Many Armenian bakeries also operate as cafes, the most well-known of these being Naderi Cafe, in Jomhoori Street, where generations of writers and artists and students have gathered, and still do. Naderi no longer bakes sweets – but offers raisin cake and roulette (cake roll) brought in. Both always taste stale, but how can you refuse Reza Khan, the jolly waiter, as he insists you’ll enjoy a slice of cake with your coffee?

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Nobel, an Armenian bakery in Mirzayeh Shirazi Street, Tehran, Iran Photograph: The Tehran Bureau

For the best accompaniment to a cup of coffee, you once walked to Nobel, an Armenian bakery in Mirzayeh Shirazi Street, not far from Lord. Opened in 1963, Nobel baked Tehran’s best cream cookie: layer upon layer of light, airy biscuit covered with crème patisserie and their own distinct cookie powder. Nobel also baked sour cherry and peach pies.

But last summer, the store was suddenly replaced by a kallehpazi, a store specializing in kalleh pache, a dish of sheep head and hooves. The male staff of the restaurant told me the owners had sold up and moved to the United States.

So just like that, a monument in Tehran forever disappears. This is not a city where legacies last: they pack up and emigrate.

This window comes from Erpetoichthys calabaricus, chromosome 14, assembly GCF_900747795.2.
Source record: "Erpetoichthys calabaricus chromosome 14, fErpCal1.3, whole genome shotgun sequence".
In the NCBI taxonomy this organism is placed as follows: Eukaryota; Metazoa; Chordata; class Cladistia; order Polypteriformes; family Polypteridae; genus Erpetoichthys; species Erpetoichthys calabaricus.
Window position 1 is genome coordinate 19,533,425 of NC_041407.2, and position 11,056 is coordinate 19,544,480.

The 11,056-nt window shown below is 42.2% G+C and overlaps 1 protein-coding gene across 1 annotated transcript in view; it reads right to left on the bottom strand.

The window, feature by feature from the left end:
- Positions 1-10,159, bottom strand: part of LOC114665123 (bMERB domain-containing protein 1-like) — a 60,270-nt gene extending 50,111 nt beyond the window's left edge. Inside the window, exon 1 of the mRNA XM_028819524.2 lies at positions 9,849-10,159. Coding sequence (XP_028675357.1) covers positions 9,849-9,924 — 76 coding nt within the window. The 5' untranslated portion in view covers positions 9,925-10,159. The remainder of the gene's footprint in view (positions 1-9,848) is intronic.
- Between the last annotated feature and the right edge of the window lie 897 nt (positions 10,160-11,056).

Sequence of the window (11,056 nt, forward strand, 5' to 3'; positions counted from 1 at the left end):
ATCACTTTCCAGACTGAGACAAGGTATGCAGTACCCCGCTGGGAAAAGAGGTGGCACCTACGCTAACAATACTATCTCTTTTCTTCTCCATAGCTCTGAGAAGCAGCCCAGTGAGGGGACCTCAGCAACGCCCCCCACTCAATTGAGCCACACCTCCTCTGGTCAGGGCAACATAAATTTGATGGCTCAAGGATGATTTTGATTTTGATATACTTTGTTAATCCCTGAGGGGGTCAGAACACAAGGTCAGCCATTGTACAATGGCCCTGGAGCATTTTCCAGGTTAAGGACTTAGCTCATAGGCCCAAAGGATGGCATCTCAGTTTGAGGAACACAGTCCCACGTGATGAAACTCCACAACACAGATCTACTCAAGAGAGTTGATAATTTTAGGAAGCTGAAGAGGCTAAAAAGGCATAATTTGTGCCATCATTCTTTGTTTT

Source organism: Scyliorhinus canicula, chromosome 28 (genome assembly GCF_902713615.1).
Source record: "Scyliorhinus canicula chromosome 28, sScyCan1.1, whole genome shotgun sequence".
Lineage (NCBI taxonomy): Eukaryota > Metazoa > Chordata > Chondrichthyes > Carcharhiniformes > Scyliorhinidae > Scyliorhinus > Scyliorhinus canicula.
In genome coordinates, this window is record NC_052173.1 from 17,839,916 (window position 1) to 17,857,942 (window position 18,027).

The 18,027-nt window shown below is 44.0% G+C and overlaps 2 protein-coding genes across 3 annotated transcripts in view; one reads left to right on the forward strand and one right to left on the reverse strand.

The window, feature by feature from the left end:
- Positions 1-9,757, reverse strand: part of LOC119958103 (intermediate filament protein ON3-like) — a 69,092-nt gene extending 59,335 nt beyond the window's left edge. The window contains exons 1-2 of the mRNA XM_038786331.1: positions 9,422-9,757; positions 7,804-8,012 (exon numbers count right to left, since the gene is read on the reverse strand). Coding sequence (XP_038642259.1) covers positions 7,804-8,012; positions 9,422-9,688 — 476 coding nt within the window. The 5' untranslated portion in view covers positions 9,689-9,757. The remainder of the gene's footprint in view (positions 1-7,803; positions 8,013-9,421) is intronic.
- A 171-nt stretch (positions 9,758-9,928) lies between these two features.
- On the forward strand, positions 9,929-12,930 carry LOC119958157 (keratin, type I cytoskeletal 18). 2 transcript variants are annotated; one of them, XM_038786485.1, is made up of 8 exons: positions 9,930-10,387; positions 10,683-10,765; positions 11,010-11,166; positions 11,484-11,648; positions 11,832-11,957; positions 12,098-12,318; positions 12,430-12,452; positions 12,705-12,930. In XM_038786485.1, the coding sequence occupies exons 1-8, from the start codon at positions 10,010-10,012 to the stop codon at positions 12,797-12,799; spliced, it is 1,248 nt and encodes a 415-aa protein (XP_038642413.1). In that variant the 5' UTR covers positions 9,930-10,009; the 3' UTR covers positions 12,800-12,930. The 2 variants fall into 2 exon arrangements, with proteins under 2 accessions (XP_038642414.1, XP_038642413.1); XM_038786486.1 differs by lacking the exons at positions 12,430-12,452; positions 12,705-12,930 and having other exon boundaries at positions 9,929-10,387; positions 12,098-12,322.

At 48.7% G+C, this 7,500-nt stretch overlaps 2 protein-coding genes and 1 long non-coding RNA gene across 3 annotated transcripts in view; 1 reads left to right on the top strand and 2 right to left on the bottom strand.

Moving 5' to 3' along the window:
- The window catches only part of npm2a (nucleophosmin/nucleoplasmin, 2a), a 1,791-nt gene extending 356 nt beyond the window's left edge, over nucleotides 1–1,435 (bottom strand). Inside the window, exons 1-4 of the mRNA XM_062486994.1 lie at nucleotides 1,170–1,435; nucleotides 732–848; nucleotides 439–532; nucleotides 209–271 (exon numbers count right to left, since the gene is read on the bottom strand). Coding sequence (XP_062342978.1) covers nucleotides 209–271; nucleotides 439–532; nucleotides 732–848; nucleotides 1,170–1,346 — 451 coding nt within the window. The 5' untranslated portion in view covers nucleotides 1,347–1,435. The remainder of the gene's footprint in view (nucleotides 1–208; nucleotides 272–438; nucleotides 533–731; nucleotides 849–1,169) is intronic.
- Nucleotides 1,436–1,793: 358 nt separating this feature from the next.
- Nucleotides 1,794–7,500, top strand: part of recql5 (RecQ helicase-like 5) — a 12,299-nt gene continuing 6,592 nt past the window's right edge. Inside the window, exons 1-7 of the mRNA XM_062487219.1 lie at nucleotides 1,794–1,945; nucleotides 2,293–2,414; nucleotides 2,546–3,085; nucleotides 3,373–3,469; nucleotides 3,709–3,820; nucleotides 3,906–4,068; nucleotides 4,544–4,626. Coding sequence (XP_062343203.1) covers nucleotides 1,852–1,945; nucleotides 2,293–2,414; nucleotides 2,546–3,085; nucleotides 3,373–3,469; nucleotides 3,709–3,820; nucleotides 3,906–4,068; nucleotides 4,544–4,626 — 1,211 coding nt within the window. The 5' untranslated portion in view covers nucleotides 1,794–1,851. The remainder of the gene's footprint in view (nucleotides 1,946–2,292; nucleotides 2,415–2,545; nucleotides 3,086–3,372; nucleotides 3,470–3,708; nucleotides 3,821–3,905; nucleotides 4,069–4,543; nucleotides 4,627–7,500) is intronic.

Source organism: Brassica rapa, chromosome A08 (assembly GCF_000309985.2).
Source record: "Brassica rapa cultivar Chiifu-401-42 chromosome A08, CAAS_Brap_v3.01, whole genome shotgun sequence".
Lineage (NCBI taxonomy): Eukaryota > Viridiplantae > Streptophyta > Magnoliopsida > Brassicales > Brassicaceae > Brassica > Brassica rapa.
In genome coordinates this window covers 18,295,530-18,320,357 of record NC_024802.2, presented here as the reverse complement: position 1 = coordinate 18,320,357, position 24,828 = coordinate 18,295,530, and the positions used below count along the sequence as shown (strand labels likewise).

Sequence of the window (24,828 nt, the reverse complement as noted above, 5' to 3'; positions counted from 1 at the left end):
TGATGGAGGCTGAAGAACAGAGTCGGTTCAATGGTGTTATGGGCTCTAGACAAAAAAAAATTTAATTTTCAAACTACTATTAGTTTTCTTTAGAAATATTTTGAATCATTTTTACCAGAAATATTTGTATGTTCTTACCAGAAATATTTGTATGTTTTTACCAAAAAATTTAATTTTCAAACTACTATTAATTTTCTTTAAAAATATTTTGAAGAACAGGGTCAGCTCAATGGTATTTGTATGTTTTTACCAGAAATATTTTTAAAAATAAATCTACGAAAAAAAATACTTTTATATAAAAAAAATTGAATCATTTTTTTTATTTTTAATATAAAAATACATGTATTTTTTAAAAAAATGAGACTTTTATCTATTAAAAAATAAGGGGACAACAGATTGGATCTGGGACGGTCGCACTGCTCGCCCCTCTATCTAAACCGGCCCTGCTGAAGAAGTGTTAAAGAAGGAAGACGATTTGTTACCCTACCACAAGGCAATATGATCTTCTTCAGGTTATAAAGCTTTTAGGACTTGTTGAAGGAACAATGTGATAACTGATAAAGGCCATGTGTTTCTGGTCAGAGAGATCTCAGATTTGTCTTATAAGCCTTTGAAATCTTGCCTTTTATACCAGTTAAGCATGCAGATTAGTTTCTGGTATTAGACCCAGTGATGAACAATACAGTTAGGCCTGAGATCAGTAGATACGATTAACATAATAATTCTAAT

At least Talaie, another Armenian bakery on Mirzayeh Shirazi Street is still here, next door to the Armenian owned toy and greeting card stores. A small hole-in-the-wall kind of bakery, it sells the best Armenian gata – sweet bread – you can find in Tehran.

Expect long lines at 4 pm when the day’s bread is brought out. Gata is finely layered and in Tehran usually has koritz, a filling of flour, butter and sugar. Nothing goes better with a cup of Turkish coffee than a slice of gata and homemade jam.

Armenians are known not only for their pastries, they opened some of Tehran’s first chocolate shops. In the historic areas of Sadi and Hedayat streets, you will find Mignon bakery and chocolatier. The staff will tell you the shop has been here for 80 years and offer to show you a bound album with pictures of their California stores in Glendale and Pasadena.

The Boghossian family has managed Mignon since 1935, after fleeing to Iran from communist Ukraine where their father was imprisoned – he joined them a few years later. The youngest son, 73-year-old Roben, still runs the Tehran store and can be occasionally found there. My favourite at Mignon is dark chocolate covered marzipan with a hint of orange peel. At Christmas, the store is splendidly decorated and boxes of cakes and chocolates, wrapped in colourful ribbons, are piled everywhere.

To walk into any of these stores is to connect to the old Tehran that we have heard so much of, to scattered remnants of an era largely gone.

“Nobel disappeared overnight,” I complain to the store clerk at Mignon. “I’m terrified that one day I’ll walk to your store and you’ll have left too.”

She smiles and says, in a deep Armenian accent: “Who knows? Maybe. But for now, try to come, we’ll be here.”


This feature is adopted from The Guardian